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Sir Lindsay Hoyle becomes speaker of the House of Commons

Westminster - Image credit: PA

Sir Lindsay Hoyle becomes speaker of the House of Commons

Sir Lindsay Hoyle is to take over from John Bercow as speaker of the House of Commons.

The Labour MP, who was deputy speaker under his predecessor, took 325 votes in the final ballot of MPs, taking him over the required 50 per cent threshold following four rounds of voting.

As is traditional, he was then dragged to the speaker's chair by supporter Caroline Flint and deputy speaker Nigel Evans. 

Hoyle, who becomes the 158th speaker of the Commons, said: “I hope this House will be once again a great respected House not just in here but across the world. 

“We've got to make sure that tarnish is polished away, that the respect and tolerance that we expect from everyone who works in here will be shown.”

Welling up with emotion, Hoyle also paid tribute to his late daughter, Natalie, who died last year.

He said: “There is one person who's not here, my daughter Natalie. I wish she'd been here.

“We all miss her as a family, none more so than her mum, Miriam.

“She was everything to all of us. She will always be missed, she will always be in our thoughts.”

He added: “This House will change, but it will change for the better.”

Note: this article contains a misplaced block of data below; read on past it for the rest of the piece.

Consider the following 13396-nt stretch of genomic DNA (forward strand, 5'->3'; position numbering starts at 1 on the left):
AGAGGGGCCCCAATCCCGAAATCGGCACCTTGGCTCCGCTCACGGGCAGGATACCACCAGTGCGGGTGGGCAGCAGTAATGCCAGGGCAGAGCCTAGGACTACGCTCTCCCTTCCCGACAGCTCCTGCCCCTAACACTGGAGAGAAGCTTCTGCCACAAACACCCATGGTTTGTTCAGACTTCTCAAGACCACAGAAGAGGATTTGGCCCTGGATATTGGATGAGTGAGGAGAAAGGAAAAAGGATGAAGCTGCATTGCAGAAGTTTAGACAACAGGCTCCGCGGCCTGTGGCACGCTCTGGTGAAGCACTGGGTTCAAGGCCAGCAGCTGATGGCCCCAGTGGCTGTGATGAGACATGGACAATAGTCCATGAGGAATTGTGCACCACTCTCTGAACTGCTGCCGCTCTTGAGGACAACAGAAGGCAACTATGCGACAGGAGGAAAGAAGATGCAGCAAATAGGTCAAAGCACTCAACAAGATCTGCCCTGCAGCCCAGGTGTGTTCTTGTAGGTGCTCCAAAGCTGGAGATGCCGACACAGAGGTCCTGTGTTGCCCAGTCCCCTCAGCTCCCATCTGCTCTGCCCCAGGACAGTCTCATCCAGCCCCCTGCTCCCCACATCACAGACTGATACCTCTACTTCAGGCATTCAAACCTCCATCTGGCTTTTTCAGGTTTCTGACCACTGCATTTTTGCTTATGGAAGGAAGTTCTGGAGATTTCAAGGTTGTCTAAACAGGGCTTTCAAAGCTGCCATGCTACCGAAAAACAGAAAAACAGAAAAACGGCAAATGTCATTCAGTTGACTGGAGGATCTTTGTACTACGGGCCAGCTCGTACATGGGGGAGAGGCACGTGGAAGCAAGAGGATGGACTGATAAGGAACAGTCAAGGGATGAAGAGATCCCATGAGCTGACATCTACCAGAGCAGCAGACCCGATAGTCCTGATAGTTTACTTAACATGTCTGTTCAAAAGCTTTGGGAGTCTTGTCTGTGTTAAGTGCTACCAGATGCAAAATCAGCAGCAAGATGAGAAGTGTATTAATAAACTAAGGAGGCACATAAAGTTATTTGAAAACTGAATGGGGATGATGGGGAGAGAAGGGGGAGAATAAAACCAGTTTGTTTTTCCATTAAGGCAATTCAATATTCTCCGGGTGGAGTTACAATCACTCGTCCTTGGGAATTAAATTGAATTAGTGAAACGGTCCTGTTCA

In the final round of voting Hoyle, who is the MP for Chorley, beat his Labour colleague Chris Bryant, who received 213 votes.

Deputy leader Eleanor Laing was defeated in the third round of voting, with Rosie Winterton and Harriet Harman dropping out in the second.

Tory veteran Sir Edward Leigh and Meg Hillier were eliminated in the first round.

Making his pitch to MPs ahead of voting on Monday afternoon, Hoyle said: “These are the backbenches that matter, these are the backbenches that hold the executive to account.

“It is about making sure, whoever’s in power, that these benches have the right to question and hold to account, that’s what matters. It’s about having an accountable Speaker to back that up.”

He also insisted that newer MPs should be given the same opportunities to speak in the chamber as their longer-serving colleagues.

“The person who walked through that door yesterday is just as important to their constituents,” he said.

“Their voice must be heard as well, and the pecking order ought not to be there. It is about equality.”

On the security of MPs, he added: “I promise you I will continue to fight so that we’re safe, our families are safe, our staff are safe and the House as well is safe and that’s what matters.”

Sir Lindsay Hoyle is the first new speaker of the Commons since 2009 and follows John Bercow's decision to quit on 31 October.

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